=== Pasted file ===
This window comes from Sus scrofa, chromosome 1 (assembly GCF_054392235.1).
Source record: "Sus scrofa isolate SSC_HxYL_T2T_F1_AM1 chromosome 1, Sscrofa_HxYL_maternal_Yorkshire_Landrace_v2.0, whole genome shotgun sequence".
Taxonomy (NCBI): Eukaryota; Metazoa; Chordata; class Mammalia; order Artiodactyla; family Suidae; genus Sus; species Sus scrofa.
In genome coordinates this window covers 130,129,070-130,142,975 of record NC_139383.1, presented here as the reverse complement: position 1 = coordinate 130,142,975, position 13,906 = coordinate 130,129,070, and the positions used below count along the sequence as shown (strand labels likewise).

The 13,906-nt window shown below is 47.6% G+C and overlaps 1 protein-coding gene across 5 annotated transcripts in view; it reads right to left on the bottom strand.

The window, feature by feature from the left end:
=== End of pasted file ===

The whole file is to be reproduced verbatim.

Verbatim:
This window comes from Sus scrofa, chromosome 1 (assembly GCF_054392235.1).
Source record: "Sus scrofa isolate SSC_HxYL_T2T_F1_AM1 chromosome 1, Sscrofa_HxYL_maternal_Yorkshire_Landrace_v2.0, whole genome shotgun sequence".
Taxonomy (NCBI): Eukaryota; Metazoa; Chordata; class Mammalia; order Artiodactyla; family Suidae; genus Sus; species Sus scrofa.
In genome coordinates this window covers 130,129,070-130,142,975 of record NC_139383.1, presented here as the reverse complement: position 1 = coordinate 130,142,975, position 13,906 = coordinate 130,129,070, and the positions used below count along the sequence as shown (strand labels likewise).

The 13,906-nt window shown below is 47.6% G+C and overlaps 1 protein-coding gene across 5 annotated transcripts in view; it reads right to left on the bottom strand.

The window, feature by feature from the left end: